SeaFrance was officially liquidated after a Paris court rebuffed the latest rescue bid for the heavily indebted French ferry company.
Rival operators moved immediately to plug the gap in the fiercely competitive U.K.-France freight market after the court ruled the takeover offer by the employees of the state-owned shipping line was neither acceptable nor viable.
Danish line DFDS and France’s Louis Dreyfus Lines said they plan to operate two ships on the Dover-Calais route, replacing the SeaFrance service that was suspended in November. The carriers, whose joint $7 million bid for some of SeaFrance’s assets was rejected by the court last year, plan to employ around 300 SeaFrance crew on the two ships.
Separately, Eurotunnel, the operator of the cross-channel tunnel, said it might buy three of SeaFrance’s four ships from the bankruptcy administrator and lease them to a new company, most likely a co-operative of Sea France employees.
“We cannot let the only French [shipping] company in the port of Calais disappear,” Eurotunnel chairman Jacques Gounon told the French newspaper Liberation.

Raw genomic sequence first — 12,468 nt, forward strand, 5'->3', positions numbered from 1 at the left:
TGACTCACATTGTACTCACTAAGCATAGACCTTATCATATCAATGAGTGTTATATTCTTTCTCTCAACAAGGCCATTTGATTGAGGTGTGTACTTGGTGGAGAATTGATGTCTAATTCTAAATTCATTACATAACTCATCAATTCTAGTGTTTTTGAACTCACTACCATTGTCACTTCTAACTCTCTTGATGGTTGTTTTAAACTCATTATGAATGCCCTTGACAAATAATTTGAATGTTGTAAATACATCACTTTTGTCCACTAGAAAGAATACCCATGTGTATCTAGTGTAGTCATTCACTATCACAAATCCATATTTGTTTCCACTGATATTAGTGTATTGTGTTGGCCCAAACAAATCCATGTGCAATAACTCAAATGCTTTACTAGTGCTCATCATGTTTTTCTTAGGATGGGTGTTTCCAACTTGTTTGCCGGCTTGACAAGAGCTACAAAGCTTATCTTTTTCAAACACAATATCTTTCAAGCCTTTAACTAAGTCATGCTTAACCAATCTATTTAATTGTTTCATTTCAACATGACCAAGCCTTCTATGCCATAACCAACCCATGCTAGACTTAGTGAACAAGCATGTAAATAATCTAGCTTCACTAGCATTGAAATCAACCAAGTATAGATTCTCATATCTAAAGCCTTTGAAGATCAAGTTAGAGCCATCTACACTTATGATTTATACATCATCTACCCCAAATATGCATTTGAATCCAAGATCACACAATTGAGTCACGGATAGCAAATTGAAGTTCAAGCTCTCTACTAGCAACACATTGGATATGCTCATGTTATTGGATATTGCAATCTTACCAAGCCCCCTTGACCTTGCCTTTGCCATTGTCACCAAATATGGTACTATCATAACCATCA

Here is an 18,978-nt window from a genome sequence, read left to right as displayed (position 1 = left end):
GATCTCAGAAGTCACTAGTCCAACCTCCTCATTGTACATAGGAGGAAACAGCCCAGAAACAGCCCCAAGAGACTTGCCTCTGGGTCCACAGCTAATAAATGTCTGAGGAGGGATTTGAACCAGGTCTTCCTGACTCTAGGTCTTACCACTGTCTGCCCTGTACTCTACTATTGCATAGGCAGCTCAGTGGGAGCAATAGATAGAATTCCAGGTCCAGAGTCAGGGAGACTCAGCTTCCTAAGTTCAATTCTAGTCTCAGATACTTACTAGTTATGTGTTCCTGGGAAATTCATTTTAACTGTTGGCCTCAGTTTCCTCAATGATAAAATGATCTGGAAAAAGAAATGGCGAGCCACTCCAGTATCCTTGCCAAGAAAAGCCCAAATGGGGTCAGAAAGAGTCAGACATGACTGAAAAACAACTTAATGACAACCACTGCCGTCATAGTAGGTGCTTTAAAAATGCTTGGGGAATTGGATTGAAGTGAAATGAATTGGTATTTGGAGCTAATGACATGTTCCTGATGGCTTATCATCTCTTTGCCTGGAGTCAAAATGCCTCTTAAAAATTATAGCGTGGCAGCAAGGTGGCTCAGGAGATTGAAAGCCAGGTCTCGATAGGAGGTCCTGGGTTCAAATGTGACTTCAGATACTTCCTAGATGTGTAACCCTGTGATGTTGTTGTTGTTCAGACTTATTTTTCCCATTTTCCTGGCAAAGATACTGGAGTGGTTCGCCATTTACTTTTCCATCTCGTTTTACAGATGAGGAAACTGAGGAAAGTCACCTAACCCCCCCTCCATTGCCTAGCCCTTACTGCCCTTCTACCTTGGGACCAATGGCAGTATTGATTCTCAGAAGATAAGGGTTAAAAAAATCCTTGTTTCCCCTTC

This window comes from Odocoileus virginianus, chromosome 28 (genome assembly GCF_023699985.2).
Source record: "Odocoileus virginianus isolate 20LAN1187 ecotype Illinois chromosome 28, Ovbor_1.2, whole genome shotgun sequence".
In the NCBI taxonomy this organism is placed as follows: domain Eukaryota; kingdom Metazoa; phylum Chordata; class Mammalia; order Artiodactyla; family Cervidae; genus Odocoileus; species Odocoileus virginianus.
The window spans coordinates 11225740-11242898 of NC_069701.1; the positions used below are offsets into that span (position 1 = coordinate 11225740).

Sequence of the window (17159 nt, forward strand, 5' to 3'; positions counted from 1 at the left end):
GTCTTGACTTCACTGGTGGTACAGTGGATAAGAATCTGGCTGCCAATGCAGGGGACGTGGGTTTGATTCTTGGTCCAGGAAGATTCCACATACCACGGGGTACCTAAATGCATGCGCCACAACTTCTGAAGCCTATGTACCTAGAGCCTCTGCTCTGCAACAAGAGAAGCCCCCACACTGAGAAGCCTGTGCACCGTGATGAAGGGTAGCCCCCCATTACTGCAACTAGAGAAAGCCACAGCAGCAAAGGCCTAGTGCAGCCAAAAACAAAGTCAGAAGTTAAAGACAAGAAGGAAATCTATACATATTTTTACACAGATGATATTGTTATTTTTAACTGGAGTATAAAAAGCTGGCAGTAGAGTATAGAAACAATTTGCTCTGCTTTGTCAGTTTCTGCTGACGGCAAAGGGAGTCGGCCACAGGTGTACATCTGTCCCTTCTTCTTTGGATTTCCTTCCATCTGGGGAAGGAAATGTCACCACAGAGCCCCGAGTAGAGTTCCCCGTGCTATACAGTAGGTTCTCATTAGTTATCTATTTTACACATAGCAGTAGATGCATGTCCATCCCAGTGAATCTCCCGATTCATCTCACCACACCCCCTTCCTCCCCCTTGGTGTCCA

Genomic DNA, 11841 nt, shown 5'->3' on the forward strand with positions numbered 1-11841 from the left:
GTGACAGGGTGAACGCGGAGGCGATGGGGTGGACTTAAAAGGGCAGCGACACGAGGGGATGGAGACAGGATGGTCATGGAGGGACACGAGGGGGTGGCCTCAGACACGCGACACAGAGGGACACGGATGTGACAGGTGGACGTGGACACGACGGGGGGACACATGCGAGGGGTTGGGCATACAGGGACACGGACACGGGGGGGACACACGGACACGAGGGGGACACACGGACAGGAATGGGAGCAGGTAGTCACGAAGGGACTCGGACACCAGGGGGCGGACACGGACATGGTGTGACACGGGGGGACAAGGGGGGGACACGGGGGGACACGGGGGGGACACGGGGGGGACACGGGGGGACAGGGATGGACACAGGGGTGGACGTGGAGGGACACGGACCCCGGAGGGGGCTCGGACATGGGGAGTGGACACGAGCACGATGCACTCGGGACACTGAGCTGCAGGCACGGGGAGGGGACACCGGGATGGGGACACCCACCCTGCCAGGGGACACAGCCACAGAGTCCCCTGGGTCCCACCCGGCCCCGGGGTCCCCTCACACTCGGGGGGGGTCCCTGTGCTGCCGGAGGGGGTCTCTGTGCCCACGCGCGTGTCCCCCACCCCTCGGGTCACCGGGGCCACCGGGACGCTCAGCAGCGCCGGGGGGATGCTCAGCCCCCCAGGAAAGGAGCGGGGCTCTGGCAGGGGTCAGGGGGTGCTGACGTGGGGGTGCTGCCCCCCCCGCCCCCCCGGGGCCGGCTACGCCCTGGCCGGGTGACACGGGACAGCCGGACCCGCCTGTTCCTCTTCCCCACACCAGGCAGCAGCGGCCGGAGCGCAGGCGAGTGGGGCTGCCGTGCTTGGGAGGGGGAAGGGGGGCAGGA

French President Nikolas Sarkozy, campaigning for re-election in the summer, has vowed to save the jobs of the 1,100 SeaFrance employees who will be laid off next week.
P&O Ferries, Eurotunnel’s main rival, said it would report the company to European Union regulators if its plans breach the bloc’s state aid and competition rules.
Eurotunnel, which operates truck and rail shuttles, has an estimated 40 percent share of the cross channel market, while P&O Ferries has around 30 percent. SeaFrance has a 12 percent share of the Calais-Dover route.
SeaFrance, a subsidiary of French state railway SNCF, has been seeking a buyer since the European Union outlawed a $270 million rescue by the French government. The company went into administration in 2010 after amassing losses of $325 million.
-- Contact Bruce Barnard at firstname.lastname@example.org.